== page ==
No hockey on the Hill in 2017, Heritage Minister's office says
Parliamentary business, public access and security cited as roadblocks
The NHL's power play to try to get an outdoor game on the front lawn of Parliament Hill in December 2017 has collapsed.
A spokesman for Minister of Canadian Heritage Mélanie Joly suggested the logistics for holding an outdoor hockey game on the Hill were too great.
"In the highly complex environment regarding events on Parliament Hill, including the need for the uninterrupted operations of parliamentary business, public access and security, a full-stadium NHL game was deemed not feasible and is no longer one of the options being considered," Pierre-Olivier Herbert wrote in an email to CBC News.
The proposal was submitted by the NHL as a possible signature event for Canada 150.
But holding an NHL game on the Hill presented huge issues, including the 16 to 18 weeks it would have required to set up a temporary arena for 30,000 spectators.
It would have put the parliamentary greensward under construction for most of the fall of 2017, when tourists are expected to be visiting the capital for the sesquicentennial.
The plan would also have broken most of the protocols for the use of Parliament Hill. Included in the long list of activities that are prohibited there:
- Organized sporting events.
- Charging admission fees.
- Selling alcohol.
- Selling food.
- Structures of any kind, props, billboards.
- Commercial advertising.
In September, Ottawa Senators president Cyril Leeder told radio sports station TSN1200 that "there's really only one option we've been working on and that's to try to find a way to make that game work on Parliament Hill."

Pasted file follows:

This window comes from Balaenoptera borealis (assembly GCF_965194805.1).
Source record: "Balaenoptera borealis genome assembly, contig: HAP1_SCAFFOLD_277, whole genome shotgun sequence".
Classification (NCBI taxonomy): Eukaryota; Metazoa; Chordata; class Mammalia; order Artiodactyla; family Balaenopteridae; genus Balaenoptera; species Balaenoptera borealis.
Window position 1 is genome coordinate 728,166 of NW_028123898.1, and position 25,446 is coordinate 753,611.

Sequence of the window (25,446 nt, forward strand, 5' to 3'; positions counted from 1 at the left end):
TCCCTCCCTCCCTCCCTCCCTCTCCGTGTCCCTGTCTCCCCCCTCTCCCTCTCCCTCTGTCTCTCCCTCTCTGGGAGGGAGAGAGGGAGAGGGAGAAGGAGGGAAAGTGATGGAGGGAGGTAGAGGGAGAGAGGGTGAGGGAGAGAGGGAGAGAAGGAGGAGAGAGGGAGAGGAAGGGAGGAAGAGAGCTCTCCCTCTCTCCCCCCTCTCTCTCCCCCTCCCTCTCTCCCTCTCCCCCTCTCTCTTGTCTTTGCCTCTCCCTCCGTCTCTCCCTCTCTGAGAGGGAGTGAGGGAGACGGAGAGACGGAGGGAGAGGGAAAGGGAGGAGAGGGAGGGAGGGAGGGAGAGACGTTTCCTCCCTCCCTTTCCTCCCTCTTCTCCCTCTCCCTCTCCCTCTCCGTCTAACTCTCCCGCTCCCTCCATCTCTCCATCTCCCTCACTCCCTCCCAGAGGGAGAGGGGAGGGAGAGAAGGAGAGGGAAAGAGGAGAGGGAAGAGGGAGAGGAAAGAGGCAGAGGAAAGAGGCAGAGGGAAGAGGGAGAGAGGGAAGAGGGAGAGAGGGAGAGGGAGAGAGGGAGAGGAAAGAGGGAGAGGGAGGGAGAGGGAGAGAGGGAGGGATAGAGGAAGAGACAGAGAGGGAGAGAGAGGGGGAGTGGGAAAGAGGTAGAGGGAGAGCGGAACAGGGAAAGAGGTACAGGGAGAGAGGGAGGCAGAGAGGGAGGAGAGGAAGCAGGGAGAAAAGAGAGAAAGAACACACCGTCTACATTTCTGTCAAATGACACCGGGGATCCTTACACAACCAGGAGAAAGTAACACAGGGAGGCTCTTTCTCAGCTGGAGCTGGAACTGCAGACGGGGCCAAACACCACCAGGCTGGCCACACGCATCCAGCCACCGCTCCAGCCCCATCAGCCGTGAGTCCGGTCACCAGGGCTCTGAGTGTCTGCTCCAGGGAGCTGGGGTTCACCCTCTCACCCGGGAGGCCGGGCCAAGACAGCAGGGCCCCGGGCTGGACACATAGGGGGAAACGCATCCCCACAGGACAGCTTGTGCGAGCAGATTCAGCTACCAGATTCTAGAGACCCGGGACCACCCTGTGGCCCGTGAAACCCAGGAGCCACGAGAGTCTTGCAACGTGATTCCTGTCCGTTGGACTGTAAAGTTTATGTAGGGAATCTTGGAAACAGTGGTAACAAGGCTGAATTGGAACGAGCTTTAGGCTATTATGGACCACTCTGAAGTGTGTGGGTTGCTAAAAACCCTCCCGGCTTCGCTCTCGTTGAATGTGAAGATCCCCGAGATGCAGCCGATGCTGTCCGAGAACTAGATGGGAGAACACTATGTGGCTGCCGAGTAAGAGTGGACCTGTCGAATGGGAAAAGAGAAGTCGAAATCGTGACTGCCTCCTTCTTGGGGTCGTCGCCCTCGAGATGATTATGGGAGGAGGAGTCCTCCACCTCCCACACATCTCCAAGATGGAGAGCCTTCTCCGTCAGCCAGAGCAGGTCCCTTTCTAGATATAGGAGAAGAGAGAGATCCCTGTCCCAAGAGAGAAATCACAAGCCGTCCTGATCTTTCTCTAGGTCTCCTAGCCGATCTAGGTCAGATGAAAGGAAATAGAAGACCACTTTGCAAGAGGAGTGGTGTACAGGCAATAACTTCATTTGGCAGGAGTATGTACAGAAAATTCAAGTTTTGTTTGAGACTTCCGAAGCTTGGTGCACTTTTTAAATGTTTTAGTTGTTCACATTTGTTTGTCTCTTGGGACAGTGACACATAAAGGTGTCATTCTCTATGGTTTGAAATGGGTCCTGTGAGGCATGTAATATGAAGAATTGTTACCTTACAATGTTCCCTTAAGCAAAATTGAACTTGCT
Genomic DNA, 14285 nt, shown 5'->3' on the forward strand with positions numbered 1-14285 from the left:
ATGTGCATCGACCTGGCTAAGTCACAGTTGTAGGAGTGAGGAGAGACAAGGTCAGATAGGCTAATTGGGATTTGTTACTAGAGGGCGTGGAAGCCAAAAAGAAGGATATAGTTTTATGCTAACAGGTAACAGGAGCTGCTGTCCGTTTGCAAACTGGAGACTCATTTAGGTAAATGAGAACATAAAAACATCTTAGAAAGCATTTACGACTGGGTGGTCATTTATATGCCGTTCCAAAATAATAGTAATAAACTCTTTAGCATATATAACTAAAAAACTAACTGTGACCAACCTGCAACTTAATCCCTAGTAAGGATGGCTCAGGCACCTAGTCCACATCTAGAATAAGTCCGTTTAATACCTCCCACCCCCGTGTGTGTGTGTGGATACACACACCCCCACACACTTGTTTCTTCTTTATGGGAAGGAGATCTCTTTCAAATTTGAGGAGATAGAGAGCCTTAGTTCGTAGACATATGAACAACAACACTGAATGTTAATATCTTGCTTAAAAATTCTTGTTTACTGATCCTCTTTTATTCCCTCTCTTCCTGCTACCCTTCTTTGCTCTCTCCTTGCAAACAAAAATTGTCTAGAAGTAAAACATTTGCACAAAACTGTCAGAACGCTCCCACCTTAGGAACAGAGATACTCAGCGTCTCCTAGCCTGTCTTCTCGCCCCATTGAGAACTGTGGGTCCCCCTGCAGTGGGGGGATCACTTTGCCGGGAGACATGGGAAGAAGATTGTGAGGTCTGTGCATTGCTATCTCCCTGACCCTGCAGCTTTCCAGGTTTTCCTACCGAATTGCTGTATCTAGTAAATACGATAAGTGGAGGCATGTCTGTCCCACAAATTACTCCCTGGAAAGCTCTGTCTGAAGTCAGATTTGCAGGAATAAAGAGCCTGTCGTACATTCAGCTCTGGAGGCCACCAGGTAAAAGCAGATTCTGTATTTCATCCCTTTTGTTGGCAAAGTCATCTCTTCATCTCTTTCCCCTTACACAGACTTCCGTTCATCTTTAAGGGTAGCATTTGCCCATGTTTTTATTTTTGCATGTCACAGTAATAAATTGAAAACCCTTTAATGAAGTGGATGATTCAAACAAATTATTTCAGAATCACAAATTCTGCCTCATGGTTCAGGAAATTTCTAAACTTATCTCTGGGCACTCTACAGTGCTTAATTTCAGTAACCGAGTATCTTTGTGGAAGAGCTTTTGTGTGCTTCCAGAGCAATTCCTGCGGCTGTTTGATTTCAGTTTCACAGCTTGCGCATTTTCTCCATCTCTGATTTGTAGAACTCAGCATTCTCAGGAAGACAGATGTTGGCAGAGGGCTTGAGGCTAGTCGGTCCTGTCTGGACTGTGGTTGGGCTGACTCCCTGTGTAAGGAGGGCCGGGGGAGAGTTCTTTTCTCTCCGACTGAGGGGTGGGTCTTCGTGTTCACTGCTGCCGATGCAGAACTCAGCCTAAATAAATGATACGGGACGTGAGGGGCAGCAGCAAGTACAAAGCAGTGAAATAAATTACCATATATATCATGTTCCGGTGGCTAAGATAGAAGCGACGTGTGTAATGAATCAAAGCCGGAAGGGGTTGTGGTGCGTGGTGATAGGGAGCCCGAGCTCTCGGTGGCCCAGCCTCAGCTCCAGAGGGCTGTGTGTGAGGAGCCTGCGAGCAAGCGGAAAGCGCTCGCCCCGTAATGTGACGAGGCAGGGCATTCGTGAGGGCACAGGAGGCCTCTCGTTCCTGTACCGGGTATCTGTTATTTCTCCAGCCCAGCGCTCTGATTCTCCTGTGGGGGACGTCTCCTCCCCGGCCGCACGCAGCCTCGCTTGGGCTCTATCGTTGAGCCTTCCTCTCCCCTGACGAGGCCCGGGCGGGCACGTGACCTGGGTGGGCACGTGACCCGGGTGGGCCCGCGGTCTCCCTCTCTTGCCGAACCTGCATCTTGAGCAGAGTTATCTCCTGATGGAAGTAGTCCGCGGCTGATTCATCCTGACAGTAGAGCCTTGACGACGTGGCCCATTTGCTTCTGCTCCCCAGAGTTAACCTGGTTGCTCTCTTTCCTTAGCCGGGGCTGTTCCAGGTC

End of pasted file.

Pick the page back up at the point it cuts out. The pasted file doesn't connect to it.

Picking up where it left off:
The Ottawa Senators said in a statement they were "disappointed for all Canadian hockey fans that we will not have the opportunity to witness an NHL Outdoor Game on Parliament Hill."
"To host a game on Parliament Hill would have been iconic and historic and, in our view, the best way to cap off the year-long celebrations in 2017 to honour both the League's Centennial and Canada's 150," the team said.
Ottawa mayor Jim Watson in a statement Friday thanked the federal government for their "thoughtful and diligent consideration of the matter."
It's unclear whether the latest development means the Senators will now try to revive an outdoor game at TD Place at Lansdowne Park, where 36,000 seats will already be set up from the Grey Cup the previous month.
Watson has been pushing for the outdoor game to be held in Ottawa during the city's celebrations of Canada's 150th anniversary, and said he would meet with the Senators ownership next week to see if it was still possible elsewhere.
"I look forward to working on their behalf over the next few months in an attempt to secure an agreement between the City and the Senators that would see this happen in Ottawa in 2017," wrote Watson.
Dec. 19, 2017 will mark the 100th anniversary of the Senators' first NHL game, played in Ottawa against the Montreal Canadiens.